Week 7: Medicaid and the Affordable Care Act as Examples of Public Policy Implementation

As discussed last week the government is how the public sector provides services for the general public/population as needed. As previously defined, the public sector of an economy is the sector responsible for providing public services (investorwords.com, 2015). The Patient Protection and Affordable Care Act (PPACA) also known as the Affordable Care Act (ACA) was created to reform the health insurance industry and entire health care system (obamacarefacts.com, n.d). The purpose of the ACA policy is to make sure that all Americans have healthcare coverage though it may inadvertently causing some to be unable to continue to gain coverage for their health care insurance needs from their employer, thereby causing more people to need aid from the government. This ultimately puts a burden on the Medicaid. Eligibility for Medicaid is currently that individuals who make approximately 133% or less of the federal poverty level may qualify for coverage, including adults with dependent children (U.S. Department of Health and Human Services, 2014) which fall into categories such as a certain age, pregnant women, parents of Medicaid-eligible children who meet certain income requirements, and low-income seniors to mention a few and it is up to each state to define the details of each category. For example, in New York State, there is a program called the Medicaid Buy-in Program for Working People with Disabilities where on the website one of the requirements to be eligible is to be engaged in paid work either on a full or part-time basis. Neither full-time nor part-time employment are defined by this website or any other I could find. Hines (2012) had reported that Wal-Mart was attempting to lower costs by taking advantage of the, then, fairly new ACA policy.

Garfield, Damico, Stephens and Rouhani (2014) explained in a report that most people who fall into the coverage gap will not be able to afford ACA coverage without assistance though they work full or part-time but below the poverty line. Remember full and part-time work are still not being defined. These authors speculate that this portion of the population will still remain uninsured even after the ACA is fully implemented due to out-of-pocket costs and ineligibility for cost-sharing subsidies for Marketplace coverage. Ultimately reverting the burden to Medicaid. Another article reports that even though employees who do not qualify for insurance through their employers due to employment status (“full-time” or not) would qualify for Medicaid or be eligible to use tax credits at marketplace exchanges for coverage, with employers not facing a penalty, this could be expensive for employers in states that do not accept the Medicaid expansion option because the employers would then have to pay a higher shared responsibility payment for employees who use tax credits for health care coverage (Hope, 2013).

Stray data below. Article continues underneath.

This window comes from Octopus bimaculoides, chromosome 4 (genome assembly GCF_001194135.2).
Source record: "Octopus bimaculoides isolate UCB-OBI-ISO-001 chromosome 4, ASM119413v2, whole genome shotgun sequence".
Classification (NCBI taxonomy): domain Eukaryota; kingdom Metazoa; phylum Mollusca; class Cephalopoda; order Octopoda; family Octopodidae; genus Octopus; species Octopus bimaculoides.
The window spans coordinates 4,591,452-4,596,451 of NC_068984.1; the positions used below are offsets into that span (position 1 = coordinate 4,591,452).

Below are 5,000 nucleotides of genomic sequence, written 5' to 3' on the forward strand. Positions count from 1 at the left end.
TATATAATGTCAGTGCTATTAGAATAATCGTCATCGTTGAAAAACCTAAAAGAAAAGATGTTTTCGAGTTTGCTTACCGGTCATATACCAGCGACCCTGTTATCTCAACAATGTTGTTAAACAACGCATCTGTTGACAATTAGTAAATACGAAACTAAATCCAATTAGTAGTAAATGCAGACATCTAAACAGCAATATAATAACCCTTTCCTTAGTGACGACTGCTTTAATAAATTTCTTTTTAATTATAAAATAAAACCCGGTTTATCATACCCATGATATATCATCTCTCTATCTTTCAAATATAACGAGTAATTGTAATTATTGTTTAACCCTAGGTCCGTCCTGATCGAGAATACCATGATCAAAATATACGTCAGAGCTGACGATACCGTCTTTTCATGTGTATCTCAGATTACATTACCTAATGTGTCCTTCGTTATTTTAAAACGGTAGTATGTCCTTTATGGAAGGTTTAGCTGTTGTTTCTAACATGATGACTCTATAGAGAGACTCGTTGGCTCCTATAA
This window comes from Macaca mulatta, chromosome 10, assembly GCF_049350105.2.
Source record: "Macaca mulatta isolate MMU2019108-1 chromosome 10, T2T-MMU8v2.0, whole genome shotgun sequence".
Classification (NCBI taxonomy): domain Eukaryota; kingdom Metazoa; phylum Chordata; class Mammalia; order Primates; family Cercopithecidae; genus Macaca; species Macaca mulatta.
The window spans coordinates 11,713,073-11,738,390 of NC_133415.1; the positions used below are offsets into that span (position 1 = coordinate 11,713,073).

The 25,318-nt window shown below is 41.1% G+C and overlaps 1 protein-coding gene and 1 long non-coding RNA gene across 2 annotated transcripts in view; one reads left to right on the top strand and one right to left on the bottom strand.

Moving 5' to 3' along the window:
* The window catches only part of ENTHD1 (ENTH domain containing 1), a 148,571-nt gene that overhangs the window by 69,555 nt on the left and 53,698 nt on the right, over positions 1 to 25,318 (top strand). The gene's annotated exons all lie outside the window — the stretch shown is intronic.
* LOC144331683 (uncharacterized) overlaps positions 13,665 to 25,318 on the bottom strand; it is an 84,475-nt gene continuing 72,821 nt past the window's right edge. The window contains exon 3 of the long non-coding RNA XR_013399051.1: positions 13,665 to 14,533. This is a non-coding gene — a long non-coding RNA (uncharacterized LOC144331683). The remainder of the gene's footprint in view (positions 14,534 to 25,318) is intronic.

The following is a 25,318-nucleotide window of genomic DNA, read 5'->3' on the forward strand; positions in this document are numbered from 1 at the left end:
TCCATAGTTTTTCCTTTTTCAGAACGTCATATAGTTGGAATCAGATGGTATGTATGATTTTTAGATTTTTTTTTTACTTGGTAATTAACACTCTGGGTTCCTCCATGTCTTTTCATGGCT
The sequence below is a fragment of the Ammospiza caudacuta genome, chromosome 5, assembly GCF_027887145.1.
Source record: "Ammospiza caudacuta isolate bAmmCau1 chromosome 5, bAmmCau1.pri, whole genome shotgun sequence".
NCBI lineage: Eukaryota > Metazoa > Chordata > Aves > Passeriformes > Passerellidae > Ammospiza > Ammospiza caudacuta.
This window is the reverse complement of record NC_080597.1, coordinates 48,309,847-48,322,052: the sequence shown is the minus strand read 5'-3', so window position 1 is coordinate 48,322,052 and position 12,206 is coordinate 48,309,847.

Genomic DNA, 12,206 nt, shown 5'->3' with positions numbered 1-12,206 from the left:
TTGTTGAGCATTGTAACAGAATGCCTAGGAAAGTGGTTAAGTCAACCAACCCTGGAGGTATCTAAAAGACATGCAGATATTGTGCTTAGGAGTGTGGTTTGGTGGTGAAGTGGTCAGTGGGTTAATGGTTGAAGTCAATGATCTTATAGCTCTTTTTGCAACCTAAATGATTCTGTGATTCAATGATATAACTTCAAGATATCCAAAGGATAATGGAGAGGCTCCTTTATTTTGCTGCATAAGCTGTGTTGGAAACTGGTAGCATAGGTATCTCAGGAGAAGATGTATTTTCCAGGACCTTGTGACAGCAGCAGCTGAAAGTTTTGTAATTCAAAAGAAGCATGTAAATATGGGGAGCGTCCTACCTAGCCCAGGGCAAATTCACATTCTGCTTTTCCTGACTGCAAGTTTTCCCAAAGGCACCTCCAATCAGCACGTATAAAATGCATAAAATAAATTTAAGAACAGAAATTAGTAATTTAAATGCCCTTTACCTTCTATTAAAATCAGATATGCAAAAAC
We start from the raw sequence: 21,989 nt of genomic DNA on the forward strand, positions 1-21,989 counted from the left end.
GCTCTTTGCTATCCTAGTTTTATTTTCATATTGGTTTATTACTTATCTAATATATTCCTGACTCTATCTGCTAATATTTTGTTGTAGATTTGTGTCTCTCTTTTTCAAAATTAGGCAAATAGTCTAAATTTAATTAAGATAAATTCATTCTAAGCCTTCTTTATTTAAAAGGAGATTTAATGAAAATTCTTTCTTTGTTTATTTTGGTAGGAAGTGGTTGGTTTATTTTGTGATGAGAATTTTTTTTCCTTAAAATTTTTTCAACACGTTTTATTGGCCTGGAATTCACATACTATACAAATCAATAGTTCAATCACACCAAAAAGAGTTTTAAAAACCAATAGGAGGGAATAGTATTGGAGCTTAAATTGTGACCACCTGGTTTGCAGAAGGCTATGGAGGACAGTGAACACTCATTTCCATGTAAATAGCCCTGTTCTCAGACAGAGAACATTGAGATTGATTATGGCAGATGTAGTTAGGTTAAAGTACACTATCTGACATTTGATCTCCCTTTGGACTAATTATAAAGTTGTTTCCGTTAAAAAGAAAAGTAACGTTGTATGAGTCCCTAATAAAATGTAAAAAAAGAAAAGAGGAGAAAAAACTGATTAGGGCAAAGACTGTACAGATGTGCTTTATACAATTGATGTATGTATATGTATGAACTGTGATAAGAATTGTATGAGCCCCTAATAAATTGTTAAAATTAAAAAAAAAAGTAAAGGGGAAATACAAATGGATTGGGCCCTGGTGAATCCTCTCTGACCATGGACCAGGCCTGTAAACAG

Garfield, R., Damico, A., Stephens, J. & Rouhani, S. (2014). The Coverage Gap: Uninsured Poor Adults in States that Do Not Expand Medicaid – An Update. Retrieved from http://kff.org/health-reform/issue-brief/the-coverage-gap-uninsured-poor-adults-in-states-that-do-not-expand-medicaid-an-update/

Healthcare.Gov. (n.d.). Medicaid and CHIP coverage. Retrieved from: https://www.healthcare.gov/medicaid-chip/getting-medicaid-chip/

Hines, A. (2012). Walmart’s New Health Care Policy Shifts Burden to Medicaid, Obamacare

Retrieved from http://www.huffingtonpost.com/2012/12/01/walmart-health-care-policy-medicaid-obamacare_n_2220152.html

Hope, C. (2013). New Study Finds Failure to Expand Medicaid Could be Costly for Employers. Retrieved from http://ccf.georgetown.edu/all/new-study-finds-failure-to-expand-medicaid-would-hurt-employers/

U.S. Department of Health and Human Services. (2014). How the health care law is making a difference for the people of Arizona. Retrieved from: http://www.hhs.gov/healthcare/facts/bystate/az.html

WebFinance, Inc. (2015). Public Sector: Definition. Retrieved fromhttp://www.investorwords.com/3947/public_sector.html


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